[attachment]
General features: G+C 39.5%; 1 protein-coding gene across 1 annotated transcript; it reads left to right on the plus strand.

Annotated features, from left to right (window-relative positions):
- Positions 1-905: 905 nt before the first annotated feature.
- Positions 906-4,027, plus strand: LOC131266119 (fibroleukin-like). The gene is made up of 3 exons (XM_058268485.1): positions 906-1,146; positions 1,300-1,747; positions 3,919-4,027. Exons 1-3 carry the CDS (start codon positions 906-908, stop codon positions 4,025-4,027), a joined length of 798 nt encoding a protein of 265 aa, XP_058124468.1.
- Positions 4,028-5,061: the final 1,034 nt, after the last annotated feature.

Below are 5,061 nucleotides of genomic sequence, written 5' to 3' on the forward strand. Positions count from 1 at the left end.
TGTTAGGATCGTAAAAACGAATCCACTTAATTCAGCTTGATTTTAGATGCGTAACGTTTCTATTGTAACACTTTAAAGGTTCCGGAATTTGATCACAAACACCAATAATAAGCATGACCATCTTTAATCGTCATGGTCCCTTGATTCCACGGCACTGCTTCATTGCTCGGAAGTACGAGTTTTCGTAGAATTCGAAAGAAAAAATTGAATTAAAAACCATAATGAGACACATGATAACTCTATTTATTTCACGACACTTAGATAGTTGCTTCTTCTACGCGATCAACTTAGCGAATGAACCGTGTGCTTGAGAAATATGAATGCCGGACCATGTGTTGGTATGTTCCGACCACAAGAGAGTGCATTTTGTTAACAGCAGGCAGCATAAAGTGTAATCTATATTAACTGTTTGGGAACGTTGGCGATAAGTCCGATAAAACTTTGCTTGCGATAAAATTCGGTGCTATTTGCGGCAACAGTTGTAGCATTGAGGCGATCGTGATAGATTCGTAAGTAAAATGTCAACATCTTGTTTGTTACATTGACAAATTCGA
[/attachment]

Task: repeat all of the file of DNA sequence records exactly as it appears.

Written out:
General features: G+C 39.5%; 1 protein-coding gene across 1 annotated transcript; it reads left to right on the plus strand.

Annotated features, from left to right (window-relative positions):
- Positions 1-905: 905 nt before the first annotated feature.
- Positions 906-4,027, plus strand: LOC131266119 (fibroleukin-like). The gene is made up of 3 exons (XM_058268485.1): positions 906-1,146; positions 1,300-1,747; positions 3,919-4,027. Exons 1-3 carry the CDS (start codon positions 906-908, stop codon positions 4,025-4,027), a joined length of 798 nt encoding a protein of 265 aa, XP_058124468.1.
- Positions 4,028-5,061: the final 1,034 nt, after the last annotated feature.

Below are 5,061 nucleotides of genomic sequence, written 5' to 3' on the forward strand. Positions count from 1 at the left end.
TGTTAGGATCGTAAAAACGAATCCACTTAATTCAGCTTGATTTTAGATGCGTAACGTTTCTATTGTAACACTTTAAAGGTTCCGGAATTTGATCACAAACACCAATAATAAGCATGACCATCTTTAATCGTCATGGTCCCTTGATTCCACGGCACTGCTTCATTGCTCGGAAGTACGAGTTTTCGTAGAATTCGAAAGAAAAAATTGAATTAAAAACCATAATGAGACACATGATAACTCTATTTATTTCACGACACTTAGATAGTTGCTTCTTCTACGCGATCAACTTAGCGAATGAACCGTGTGCTTGAGAAATATGAATGCCGGACCATGTGTTGGTATGTTCCGACCACAAGAGAGTGCATTTTGTTAACAGCAGGCAGCATAAAGTGTAATCTATATTAACTGTTTGGGAACGTTGGCGATAAGTCCGATAAAACTTTGCTTGCGATAAAATTCGGTGCTATTTGCGGCAACAGTTGTAGCATTGAGGCGATCGTGATAGATTCGTAAGTAAAATGTCAACATCTTGTTTGTTACATTGACAAATTCGA